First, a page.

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Athletes’ app now offers personalised air pollution exposure data

Air Aware Labs, who specialise in developing real-time, high-resolution air quality modelling solutions to combat personal exposure to air pollution, has announced its integration with Strava, the leading social platform for athletes.

This strategic integration brings real-time air quality insights to athletes around the globe, enabling them to understand and reduce their exposure to harmful air pollutants like PM2.5 and NO2.

Athletes are especially vulnerable to air pollution due to their increased respiratory rate and demand for oxygen, mouth breathing and long exposure times. In addition to health issues, research has also found that air pollution exposures during training can impact race performances.

By using advanced air quality modelling, Air Aware Labs now provides Strava users with personalised air pollution exposure data. Athletes can make informed decisions about training times and locations, optimising both their health and performance.

Louise Thomas, CEO of Air Aware Labs, said: ‘Our integration with Strava is a major leap forward in our mission to make clean air accessible for all. By equipping athletes with critical air quality information, we empower them to protect their health while pursuing their fitness and performance goals. This is just the beginning of our journey to reduce the impact of air pollution on health and athletic performance, especially with the upcoming Olympics spotlighting the importance of this issue.’

While the initial focus is on supporting athletes, Air Aware Labs is dedicated to extending the benefits of its technology to wider audiences, including families and individuals with respiratory conditions such as asthma.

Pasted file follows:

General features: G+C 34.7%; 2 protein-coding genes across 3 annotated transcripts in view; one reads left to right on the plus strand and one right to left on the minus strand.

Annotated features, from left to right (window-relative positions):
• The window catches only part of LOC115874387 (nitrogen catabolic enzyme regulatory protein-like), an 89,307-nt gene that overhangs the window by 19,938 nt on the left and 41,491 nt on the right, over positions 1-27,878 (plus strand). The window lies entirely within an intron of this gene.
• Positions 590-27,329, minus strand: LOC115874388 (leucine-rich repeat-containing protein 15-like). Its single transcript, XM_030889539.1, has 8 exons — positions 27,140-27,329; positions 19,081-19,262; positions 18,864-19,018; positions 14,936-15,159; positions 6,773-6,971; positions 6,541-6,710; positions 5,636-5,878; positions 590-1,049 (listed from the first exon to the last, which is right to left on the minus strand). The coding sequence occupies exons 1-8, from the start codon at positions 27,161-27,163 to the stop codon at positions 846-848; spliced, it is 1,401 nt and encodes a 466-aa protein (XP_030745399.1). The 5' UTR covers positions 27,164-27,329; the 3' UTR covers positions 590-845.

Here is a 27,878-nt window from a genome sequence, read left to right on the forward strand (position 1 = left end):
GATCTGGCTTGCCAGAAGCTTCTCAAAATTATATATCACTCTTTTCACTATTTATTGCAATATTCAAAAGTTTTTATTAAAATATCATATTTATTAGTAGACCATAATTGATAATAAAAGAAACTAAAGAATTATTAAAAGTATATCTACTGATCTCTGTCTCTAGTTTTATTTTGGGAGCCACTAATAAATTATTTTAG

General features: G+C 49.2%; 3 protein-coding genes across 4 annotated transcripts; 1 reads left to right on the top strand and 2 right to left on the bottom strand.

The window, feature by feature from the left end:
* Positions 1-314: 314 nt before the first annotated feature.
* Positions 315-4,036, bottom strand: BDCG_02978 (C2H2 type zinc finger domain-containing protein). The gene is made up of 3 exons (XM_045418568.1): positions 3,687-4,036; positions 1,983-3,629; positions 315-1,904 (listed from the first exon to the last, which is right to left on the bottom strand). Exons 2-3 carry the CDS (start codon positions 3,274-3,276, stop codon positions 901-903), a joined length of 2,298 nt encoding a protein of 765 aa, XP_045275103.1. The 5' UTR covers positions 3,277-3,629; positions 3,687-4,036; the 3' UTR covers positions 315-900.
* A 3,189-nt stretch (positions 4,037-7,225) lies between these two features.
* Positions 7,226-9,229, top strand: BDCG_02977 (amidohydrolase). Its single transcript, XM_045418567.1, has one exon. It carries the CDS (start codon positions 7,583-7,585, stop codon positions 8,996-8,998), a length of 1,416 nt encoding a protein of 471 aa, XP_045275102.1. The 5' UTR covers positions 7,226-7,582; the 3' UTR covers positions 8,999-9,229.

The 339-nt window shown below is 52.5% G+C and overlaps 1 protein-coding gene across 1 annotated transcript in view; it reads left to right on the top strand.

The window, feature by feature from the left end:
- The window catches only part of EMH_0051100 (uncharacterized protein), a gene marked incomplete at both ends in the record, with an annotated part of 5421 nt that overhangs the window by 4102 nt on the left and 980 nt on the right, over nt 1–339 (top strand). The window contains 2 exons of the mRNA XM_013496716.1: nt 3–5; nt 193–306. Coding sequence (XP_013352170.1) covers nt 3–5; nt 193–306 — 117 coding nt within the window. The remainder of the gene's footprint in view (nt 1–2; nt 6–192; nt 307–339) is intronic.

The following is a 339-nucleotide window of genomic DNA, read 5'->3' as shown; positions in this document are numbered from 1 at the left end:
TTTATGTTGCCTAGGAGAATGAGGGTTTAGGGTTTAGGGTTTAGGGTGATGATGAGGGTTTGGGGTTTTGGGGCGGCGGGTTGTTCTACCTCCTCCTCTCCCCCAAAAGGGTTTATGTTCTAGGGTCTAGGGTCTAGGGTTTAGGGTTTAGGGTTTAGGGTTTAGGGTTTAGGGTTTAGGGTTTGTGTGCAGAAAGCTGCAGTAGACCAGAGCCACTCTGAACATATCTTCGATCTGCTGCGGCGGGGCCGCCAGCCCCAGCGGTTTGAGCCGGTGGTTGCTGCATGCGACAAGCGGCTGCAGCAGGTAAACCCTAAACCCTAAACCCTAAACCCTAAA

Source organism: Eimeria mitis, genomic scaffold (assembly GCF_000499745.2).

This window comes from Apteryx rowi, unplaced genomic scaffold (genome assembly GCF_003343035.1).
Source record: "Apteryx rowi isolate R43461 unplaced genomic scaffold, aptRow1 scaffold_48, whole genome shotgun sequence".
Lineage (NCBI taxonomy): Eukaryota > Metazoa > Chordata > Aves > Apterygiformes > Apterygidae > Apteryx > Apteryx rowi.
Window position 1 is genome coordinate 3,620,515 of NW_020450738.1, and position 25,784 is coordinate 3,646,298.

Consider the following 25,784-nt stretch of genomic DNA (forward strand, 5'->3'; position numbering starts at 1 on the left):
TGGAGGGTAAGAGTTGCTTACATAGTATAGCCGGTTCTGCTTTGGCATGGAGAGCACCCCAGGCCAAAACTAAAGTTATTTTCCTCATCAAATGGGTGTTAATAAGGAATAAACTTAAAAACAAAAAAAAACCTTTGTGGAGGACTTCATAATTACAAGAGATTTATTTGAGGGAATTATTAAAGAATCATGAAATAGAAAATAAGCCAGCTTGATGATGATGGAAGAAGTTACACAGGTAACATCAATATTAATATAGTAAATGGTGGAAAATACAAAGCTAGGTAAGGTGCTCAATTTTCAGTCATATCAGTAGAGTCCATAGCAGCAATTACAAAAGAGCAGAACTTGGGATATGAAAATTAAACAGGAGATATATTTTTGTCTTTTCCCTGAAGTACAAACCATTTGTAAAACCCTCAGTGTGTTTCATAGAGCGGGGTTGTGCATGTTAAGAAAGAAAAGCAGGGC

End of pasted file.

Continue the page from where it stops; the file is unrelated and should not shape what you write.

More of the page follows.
Dr William Hicks, co-founder and CSO, explains, “’As we look beyond the athletic community, our goal is to provide actionable insights into air quality for everyone, particularly for asthmatics and families living in high-pollution areas. The integration with Strava showcases our technology’s potential to make a significant difference in public health. It’s a powerful tool to combat the adverse effects of air pollution.’

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chris
chris
1 month ago

Please, where does the AQ information come from exactly when it is downloaded by the athletes whilst in training etc? Do they wear something that actually measures the air around them at that point or will they get some kind of generalised local forecast for their area? For many rural parts of the UK, where athletes might be running, for example, there may be no real live air quality monitoring going on – none. They might just get a “bit of guesswork” based on computer modelling from a site many miles away? That is how it is where I live – there are NO Defra AQ measurements being taken daily.for many miles around our town & villages. Please tell me a little more, Thank you..

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